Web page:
|Cited Patent||Filing date||Publication date||Applicant||Title|
|US2913688 *||Jun 28, 1956||Nov 17, 1959||Westinghouse Electric Corp||Switching devices|
|US3129418 *||Aug 4, 1960||Apr 14, 1964||Teledyne Inc||Electronic keyboard|
|US3696345 *||Feb 2, 1970||Oct 3, 1972||Gerhardus Bernardus Visschedij||Magnetic core storage matrices|
|US3714611 *||Nov 18, 1971||Jan 30, 1973||Illinois Tool Works||Solid state switch construction|
|Citing Patent||Filing date||Publication date||Applicant||Title|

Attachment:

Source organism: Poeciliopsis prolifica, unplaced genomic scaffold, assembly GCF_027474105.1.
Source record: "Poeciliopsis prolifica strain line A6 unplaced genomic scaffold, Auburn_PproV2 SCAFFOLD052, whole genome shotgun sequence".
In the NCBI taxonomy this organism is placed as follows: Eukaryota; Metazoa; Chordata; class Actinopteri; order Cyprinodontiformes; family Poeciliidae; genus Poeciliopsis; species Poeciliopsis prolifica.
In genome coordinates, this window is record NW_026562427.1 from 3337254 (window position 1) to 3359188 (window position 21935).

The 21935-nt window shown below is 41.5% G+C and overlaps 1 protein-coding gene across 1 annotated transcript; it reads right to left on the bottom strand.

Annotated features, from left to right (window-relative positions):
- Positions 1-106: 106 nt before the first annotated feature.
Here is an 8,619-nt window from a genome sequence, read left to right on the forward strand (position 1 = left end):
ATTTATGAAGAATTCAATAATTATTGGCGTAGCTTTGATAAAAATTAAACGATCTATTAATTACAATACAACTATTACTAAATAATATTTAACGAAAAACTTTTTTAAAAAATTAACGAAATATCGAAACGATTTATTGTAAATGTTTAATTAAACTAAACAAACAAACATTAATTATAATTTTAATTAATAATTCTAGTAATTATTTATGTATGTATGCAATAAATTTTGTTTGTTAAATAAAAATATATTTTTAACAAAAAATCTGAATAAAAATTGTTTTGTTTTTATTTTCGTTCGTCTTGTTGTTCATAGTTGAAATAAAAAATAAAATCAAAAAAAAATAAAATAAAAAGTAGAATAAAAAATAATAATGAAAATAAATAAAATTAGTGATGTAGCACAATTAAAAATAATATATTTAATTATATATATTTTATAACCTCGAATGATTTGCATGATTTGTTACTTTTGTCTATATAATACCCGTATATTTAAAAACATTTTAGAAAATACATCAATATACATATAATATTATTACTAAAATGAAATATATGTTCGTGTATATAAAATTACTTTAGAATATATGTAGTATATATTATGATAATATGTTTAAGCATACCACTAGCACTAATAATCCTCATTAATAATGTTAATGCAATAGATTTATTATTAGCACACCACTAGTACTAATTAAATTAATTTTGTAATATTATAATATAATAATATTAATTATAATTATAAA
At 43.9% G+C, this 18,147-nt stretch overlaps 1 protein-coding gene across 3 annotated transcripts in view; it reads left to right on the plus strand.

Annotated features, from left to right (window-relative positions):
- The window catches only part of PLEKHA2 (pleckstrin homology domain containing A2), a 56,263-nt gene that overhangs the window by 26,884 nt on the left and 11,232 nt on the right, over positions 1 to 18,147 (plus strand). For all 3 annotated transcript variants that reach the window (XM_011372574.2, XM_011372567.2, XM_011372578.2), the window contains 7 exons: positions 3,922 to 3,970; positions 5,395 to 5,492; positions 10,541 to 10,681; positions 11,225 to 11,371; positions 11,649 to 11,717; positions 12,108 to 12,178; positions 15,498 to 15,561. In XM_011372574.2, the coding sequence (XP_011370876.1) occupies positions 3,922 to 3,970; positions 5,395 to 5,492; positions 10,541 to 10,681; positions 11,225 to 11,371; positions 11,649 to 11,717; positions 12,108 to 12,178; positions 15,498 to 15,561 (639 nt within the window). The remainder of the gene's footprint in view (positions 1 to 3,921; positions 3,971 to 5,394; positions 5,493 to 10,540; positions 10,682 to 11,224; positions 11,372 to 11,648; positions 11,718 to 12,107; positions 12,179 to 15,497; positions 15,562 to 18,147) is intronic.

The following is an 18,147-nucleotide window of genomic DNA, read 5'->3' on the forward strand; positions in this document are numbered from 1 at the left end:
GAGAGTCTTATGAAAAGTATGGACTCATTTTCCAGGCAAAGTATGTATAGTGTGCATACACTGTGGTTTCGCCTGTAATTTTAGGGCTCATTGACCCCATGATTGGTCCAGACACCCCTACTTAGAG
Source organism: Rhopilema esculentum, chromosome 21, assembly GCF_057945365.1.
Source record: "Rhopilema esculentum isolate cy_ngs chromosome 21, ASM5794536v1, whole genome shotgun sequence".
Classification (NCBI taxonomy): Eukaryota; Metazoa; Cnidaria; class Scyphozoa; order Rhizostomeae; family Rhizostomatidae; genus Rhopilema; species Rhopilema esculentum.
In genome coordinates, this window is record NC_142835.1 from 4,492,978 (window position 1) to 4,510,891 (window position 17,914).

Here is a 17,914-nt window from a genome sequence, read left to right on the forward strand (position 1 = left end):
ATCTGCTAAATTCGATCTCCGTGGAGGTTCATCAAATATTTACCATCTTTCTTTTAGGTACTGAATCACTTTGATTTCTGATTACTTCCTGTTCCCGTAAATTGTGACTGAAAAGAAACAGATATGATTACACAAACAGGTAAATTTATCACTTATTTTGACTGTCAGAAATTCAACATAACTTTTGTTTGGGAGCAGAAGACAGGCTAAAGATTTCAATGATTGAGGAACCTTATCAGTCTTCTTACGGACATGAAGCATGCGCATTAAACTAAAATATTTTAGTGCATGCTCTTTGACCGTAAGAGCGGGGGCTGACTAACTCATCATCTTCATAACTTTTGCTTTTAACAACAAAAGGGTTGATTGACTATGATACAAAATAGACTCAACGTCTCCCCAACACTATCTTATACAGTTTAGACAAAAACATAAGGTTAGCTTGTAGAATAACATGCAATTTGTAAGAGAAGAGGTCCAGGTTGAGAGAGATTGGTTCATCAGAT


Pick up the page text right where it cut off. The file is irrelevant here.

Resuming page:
|US4227163 *||Mar 5, 1979||Oct 7, 1980||Illinois Tool Works Inc.||Electrical keyswitch|
|US4263582 *||Aug 24, 1979||Apr 21, 1981||Illinois Tool Works Inc.||Keyboard with an externally programmable repeat rate and repeat delay rate counter|
|U.S. Classification||337/205, 178/101, 341/32, 365/62, 84/DIG.7|
|International Classification||G06F3/02, H03K17/972, H03K17/97, H01H13/00|
|Cooperative Classification||H03K17/97, H03K17/972, Y10S84/07|
|European Classification||H03K17/972, H03K17/97|